Indian Muslims are making waves. A.R. Rahman, Ustad Zakir Hussain, Irfan Pathan, Yusuf Pathan and Sania Mirza are winning kudos for themselves and their country. There are scores of other Indian Muslim achievers. The Pathan brothers came from a muezzin's home who did not have the means to even get a pair of shoes for such brilliant kids.
Another Indian Muslim, Azim Premji, is set to rub shoulders with US President Barack Obama. And Shah Rukh Khan, the king of Bollywood, was the first Indian to be invited to the Golden Globes to present an award.
But if you happen to be an Indian Muslim reading Urdu newspapers, you may never be able to realize these success stories. What you will read day after day will be traumatic memories of some riots in Gujarat or a Batla House incident in Delhi or discrimination against Muslims in some obscure corner of the country.
Almost three months after the Batla House shooting involving suspected terrorists, an Urdu newspaper with around a dozen supplements ran a full-page report on what happened there and also imagined conspiracy theories behind the Mumbai terrorist attacks. Unfortunately, conspiracy theories have become a part of the Muslim psyche in India.
With such depressing news unleashed on unassuming minds of the community, Muslims have become pessimistic to say the least. Almost all Urdu papers and the community media churn out similar news with impunity.
After the Batla House incident, the Muslim community acted as if it was orphaned. They behaved as if it was the end of the road for them. Many felt that way and even worse after the 2002 Gujarat riots, the 1992 Babri Masjid demolition and earlier violence elsewhere.
But Muslim leaders and clergy that continue to have a stranglehold on the community have neither tried to fight the pessimism among their people nor tried to do something that can give hope to Muslim youth. On the other hand, they have tried to push negativism deeper in the Muslim psyche by carelessly railing against the Indian government and Hindu groups. They have tried to put the blame for Muslim backwardness on successive governments and divisive politics of the Sangh Parivar, avoiding questions about their own contribution to the community.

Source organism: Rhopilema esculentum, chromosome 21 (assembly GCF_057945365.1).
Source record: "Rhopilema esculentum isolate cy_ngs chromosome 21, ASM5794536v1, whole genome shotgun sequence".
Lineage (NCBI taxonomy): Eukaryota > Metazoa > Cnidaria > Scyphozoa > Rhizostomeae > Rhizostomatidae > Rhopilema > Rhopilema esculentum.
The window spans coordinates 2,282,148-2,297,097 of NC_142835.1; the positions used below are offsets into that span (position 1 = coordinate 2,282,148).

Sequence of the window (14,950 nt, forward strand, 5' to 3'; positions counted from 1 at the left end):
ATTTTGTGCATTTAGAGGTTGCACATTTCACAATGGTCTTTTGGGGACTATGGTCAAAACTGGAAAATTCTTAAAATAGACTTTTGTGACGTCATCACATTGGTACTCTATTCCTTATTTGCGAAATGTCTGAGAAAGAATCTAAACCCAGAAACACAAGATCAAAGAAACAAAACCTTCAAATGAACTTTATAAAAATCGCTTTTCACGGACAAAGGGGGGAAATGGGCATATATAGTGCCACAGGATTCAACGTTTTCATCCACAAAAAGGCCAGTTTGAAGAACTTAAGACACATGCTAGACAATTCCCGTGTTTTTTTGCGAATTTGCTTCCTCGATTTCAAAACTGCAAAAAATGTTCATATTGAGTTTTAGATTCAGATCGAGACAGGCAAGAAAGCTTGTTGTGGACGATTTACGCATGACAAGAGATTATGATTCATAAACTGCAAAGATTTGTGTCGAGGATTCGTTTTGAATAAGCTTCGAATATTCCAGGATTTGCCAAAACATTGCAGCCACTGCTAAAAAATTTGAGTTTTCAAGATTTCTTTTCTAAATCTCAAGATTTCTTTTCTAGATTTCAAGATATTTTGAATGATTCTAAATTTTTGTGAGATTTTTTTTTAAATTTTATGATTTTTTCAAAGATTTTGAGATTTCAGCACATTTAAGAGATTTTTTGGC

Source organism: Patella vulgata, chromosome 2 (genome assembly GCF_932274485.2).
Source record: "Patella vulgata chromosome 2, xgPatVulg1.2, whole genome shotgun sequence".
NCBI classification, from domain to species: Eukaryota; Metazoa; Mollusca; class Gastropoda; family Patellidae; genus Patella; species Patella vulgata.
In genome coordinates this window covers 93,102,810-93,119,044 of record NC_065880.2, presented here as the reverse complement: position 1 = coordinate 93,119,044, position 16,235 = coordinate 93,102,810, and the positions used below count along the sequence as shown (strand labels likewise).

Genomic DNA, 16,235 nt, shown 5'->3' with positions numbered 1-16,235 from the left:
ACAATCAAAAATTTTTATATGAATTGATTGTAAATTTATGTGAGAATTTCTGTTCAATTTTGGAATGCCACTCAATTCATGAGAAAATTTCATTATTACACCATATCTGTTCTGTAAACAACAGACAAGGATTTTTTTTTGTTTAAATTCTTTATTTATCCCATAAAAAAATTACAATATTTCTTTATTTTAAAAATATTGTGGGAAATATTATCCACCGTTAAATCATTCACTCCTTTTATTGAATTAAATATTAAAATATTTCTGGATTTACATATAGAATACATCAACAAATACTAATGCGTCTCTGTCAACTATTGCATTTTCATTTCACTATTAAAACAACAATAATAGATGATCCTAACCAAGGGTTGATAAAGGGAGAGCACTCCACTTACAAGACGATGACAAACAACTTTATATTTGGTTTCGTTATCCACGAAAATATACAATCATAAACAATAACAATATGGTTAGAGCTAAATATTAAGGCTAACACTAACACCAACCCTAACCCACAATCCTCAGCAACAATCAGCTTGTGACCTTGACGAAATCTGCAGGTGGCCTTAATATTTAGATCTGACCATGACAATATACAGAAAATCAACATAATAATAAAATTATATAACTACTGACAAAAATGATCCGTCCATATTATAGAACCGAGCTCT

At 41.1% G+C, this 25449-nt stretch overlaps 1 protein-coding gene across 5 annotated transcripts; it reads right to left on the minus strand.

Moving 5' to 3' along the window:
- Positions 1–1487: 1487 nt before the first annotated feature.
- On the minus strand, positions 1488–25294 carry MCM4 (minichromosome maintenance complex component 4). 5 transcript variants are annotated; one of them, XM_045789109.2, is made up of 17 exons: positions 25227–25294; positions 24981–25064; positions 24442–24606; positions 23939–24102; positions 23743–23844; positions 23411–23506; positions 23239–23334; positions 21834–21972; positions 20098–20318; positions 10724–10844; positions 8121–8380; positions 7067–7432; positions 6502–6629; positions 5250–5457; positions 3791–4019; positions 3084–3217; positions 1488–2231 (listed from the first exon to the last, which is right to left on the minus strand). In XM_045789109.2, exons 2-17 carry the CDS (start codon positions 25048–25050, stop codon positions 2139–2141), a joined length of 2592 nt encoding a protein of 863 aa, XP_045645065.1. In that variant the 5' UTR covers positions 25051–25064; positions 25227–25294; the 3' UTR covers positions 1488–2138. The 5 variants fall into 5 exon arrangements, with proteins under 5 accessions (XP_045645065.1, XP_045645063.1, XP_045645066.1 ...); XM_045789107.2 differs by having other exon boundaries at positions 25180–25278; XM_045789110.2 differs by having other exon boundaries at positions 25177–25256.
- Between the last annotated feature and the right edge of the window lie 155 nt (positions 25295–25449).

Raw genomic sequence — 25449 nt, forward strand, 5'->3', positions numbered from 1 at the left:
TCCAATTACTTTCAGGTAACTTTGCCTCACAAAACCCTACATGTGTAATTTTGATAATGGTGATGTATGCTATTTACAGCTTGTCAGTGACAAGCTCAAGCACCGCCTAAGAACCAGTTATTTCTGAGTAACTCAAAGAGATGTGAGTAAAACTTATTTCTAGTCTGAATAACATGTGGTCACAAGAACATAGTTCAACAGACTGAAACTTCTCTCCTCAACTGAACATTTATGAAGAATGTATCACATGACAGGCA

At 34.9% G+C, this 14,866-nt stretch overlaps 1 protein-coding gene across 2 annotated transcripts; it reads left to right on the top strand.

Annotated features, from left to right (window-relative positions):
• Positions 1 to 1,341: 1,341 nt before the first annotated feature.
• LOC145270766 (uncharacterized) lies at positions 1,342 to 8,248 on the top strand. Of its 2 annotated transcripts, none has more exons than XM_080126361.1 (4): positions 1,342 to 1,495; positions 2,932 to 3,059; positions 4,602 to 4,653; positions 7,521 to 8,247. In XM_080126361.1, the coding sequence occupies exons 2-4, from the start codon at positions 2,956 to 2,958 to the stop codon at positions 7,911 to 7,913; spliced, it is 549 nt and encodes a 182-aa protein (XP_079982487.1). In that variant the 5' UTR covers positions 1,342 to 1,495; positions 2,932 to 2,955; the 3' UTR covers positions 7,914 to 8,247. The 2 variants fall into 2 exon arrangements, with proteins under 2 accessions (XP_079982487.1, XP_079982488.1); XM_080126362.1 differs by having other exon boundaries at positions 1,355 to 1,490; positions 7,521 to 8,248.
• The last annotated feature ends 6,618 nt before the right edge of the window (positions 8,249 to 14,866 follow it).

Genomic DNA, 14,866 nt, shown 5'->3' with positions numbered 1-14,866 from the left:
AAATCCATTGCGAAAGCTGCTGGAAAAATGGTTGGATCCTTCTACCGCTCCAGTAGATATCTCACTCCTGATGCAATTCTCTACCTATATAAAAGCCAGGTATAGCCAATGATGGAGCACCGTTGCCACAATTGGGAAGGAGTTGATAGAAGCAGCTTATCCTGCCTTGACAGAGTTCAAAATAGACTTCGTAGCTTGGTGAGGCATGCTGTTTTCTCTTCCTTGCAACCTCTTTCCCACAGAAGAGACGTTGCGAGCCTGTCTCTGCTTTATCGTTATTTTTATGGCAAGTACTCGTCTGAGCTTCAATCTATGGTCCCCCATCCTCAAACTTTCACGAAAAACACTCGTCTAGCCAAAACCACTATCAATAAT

The notion is not without basis. Governments over the years have largely neglected Muslims. The Sangh Parivar's hate campaign has also contributed to alienating them.
But the major blame for the Indian Muslim's psychological alienation and backwardness must lie with their leaders and clergy for whom good news is not good enough to take them to their people. Bad news is good propaganda tool. Bad news gives them reasons to perpetuate their negative mentality.
They would talk about lack of literacy and lack of job opportunities among Muslims but not about how that literacy level among Muslims in seven states including Gujarat, Tamil Nadu, Jharkhand and Chhattisgarh is more than that of other communities. They will talk about discrimination against Muslims but never say a word about how Khorakiwallas, Premjis, Hamid Sheikhs, Allanas and thousands of other Muslims have made a mark in their fields. Achievers in the eyes of clergy and community leaders are collaborators.
Indian Muslims need new age leaders to guide the community, leaders who are not educated in madrassas that teach syllabus prepared over 700 years ago, without little or no exposure to modern educational or scientific developments. They need leaders from grassroots level, not from religious families. I hope the community gets such leaders pretty soon.
(Syed Ubaidur Rahman is the editor of Khabrein.Info. He is based in New Delhi.)